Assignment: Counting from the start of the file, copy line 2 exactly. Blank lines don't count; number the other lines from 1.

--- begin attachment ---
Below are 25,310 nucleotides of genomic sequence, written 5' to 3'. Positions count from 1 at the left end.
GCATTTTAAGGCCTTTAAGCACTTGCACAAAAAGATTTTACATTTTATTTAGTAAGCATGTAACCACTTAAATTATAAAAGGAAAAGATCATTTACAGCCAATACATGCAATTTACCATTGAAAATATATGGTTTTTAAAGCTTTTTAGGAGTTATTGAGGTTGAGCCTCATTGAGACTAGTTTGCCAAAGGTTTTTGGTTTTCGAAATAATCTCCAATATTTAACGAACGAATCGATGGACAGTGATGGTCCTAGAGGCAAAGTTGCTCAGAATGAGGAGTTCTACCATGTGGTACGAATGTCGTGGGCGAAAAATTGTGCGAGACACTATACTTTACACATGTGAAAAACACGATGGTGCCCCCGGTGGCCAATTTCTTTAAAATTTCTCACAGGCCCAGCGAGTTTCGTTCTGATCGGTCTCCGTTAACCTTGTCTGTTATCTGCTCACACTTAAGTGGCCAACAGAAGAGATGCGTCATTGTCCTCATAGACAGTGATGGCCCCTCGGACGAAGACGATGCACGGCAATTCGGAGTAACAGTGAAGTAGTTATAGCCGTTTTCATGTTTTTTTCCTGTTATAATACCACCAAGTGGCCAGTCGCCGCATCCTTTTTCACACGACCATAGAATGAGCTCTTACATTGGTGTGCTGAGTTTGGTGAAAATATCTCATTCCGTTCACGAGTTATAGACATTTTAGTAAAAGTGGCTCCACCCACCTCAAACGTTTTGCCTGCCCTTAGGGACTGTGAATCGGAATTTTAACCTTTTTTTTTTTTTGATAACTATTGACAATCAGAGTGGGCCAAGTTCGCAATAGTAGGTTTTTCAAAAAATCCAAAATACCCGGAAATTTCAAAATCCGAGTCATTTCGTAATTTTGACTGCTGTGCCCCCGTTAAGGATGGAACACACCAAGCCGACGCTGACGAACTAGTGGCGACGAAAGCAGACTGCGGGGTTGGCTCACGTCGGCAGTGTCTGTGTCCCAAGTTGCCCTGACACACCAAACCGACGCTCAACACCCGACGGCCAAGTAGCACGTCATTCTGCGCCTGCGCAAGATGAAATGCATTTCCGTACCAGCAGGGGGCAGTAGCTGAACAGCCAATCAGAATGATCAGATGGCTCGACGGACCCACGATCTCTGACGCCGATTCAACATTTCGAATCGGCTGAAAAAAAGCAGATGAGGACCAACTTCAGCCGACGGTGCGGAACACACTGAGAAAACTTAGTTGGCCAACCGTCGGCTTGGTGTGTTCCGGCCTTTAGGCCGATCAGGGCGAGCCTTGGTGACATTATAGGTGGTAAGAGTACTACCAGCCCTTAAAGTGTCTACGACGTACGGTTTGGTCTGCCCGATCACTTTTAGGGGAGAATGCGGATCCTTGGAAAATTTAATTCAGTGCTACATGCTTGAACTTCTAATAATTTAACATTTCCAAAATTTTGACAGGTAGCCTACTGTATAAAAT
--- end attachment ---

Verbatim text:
GCATTTTAAGGCCTTTAAGCACTTGCACAAAAAGATTTTACATTTTATTTAGTAAGCATGTAACCACTTAAATTATAAAAGGAAAAGATCATTTACAGCCAATACATGCAATTTACCATTGAAAATATATGGTTTTTAAAGCTTTTTAGGAGTTATTGAGGTTGAGCCTCATTGAGACTAGTTTGCCAAAGGTTTTTGGTTTTCGAAATAATCTCCAATATTTAACGAACGAATCGATGGACAGTGATGGTCCTAGAGGCAAAGTTGCTCAGAATGAGGAGTTCTACCATGTGGTACGAATGTCGTGGGCGAAAAATTGTGCGAGACACTATACTTTACACATGTGAAAAACACGATGGTGCCCCCGGTGGCCAATTTCTTTAAAATTTCTCACAGGCCCAGCGAGTTTCGTTCTGATCGGTCTCCGTTAACCTTGTCTGTTATCTGCTCACACTTAAGTGGCCAACAGAAGAGATGCGTCATTGTCCTCATAGACAGTGATGGCCCCTCGGACGAAGACGATGCACGGCAATTCGGAGTAACAGTGAAGTAGTTATAGCCGTTTTCATGTTTTTTTCCTGTTATAATACCACCAAGTGGCCAGTCGCCGCATCCTTTTTCACACGACCATAGAATGAGCTCTTACATTGGTGTGCTGAGTTTGGTGAAAATATCTCATTCCGTTCACGAGTTATAGACATTTTAGTAAAAGTGGCTCCACCCACCTCAAACGTTTTGCCTGCCCTTAGGGACTGTGAATCGGAATTTTAACCTTTTTTTTTTTTTGATAACTATTGACAATCAGAGTGGGCCAAGTTCGCAATAGTAGGTTTTTCAAAAAATCCAAAATACCCGGAAATTTCAAAATCCGAGTCATTTCGTAATTTTGACTGCTGTGCCCCCGTTAAGGATGGAACACACCAAGCCGACGCTGACGAACTAGTGGCGACGAAAGCAGACTGCGGGGTTGGCTCACGTCGGCAGTGTCTGTGTCCCAAGTTGCCCTGACACACCAAACCGACGCTCAACACCCGACGGCCAAGTAGCACGTCATTCTGCGCCTGCGCAAGATGAAATGCATTTCCGTACCAGCAGGGGGCAGTAGCTGAACAGCCAATCAGAATGATCAGATGGCTCGACGGACCCACGATCTCTGACGCCGATTCAACATTTCGAATCGGCTGAAAAAAAGCAGATGAGGACCAACTTCAGCCGACGGTGCGGAACACACTGAGAAAACTTAGTTGGCCAACCGTCGGCTTGGTGTGTTCCGGCCTTTAGGCCGATCAGGGCGAGCCTTGGTGACATTATAGGTGGTAAGAGTACTACCAGCCCTTAAAGTGTCTACGACGTACGGTTTGGTCTGCCCGATCACTTTTAGGGGAGAATGCGGATCCTTGGAAAATTTAATTCAGTGCTACATGCTTGAACTTCTAATAATTTAACATTTCCAAAATTTTGACAGGTAGCCTACTGTATAAAAT